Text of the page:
Twitter took the comment down within hours because it violated a rule forbidding threats of violence, and O'Rourke's campaign planned to report the tweet to the FBI, according to CNN. It's against federal law to threaten "major candidates" for president.
The online conflict came on the heels of two mass shootings in Texas and on the night that O'Rourke debated fellow Democratic presidential candidates in Houston. O'Rourke, a former congressman from El Paso, touted his proposed mandatory buyback program for assault weapons at the debate and said "hell yes" he plans to take Americans' AR-15s and AK-47s.
"My AR is ready for you Robert Francis," Cain tweeted, calling O'Rourke by his full first and middle names.
Within hours, more than 4,000 people replied to the tweet, mostly criticizing Cain for making what they considered to be a death threat. Later in the evening, O'Rourke himself called it one.
"This is a death threat, Representative," O'Rourke said on Twitter. "Clearly, you shouldn't own an AR-15 — and neither should anyone else."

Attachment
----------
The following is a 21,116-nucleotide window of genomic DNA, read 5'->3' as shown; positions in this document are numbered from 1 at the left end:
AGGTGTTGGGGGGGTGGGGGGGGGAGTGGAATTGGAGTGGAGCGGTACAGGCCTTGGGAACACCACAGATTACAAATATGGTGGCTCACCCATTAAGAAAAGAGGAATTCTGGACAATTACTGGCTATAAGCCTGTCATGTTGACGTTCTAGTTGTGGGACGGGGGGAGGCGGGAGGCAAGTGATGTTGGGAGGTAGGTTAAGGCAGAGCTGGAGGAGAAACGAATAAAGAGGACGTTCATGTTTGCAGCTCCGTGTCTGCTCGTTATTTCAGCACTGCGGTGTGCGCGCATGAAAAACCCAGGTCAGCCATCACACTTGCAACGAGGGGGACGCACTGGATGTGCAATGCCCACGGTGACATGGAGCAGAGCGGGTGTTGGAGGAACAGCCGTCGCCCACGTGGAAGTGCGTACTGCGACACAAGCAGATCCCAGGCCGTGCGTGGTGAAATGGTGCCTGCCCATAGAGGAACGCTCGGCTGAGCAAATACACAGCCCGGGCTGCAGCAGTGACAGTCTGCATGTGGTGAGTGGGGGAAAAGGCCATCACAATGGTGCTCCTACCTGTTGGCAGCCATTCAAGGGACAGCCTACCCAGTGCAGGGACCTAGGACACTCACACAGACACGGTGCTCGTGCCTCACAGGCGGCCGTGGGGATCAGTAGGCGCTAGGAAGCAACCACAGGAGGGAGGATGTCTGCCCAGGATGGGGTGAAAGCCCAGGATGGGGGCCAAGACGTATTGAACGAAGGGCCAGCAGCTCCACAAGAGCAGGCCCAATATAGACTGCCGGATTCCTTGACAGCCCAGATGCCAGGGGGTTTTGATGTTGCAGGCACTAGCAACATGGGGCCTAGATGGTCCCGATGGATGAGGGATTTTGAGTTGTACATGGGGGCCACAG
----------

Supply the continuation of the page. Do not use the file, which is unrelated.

Cain responded by calling O'Rourke a child. His comments come after two August mass shooting in Texas, including one in O'Rourke's hometown. In that massacre, a white gunman targeting Hispanic people used an AK-47 to fatally shoot 22 people in an El Paso Walmart. Many cited President Donald Trump's divisive rhetoric on immigrants and people of color for inspiring the act.
That shooting also forced a reckoning of the incendiary immigration rhetoric that some Texas Republicans have deployed over the years. That included an alarmist fundraising letter from Republican Gov. Greg Abbott's campaign that was dated one day before the massacre. Abbott later admitted that "mistakes were made" with the letter.
"In case you forgot, people were just killed in El Paso," she said. "People were murdered. The language you are using and the way you are using it is dangerous."
Weeks after the El Paso shooting, a 36-year-old man killed seven people and wounded 22 others in Midland and Odessa as he fired at them while he was driving. That man was federally barred from possessing a firearm. But he was able to avoid a background check because he purchased his weapon in a private person-to-person sale. Abbott has since suggested improving voluntary background checks for such sales but has stopped short of saying the Legislature should make them mandatory.
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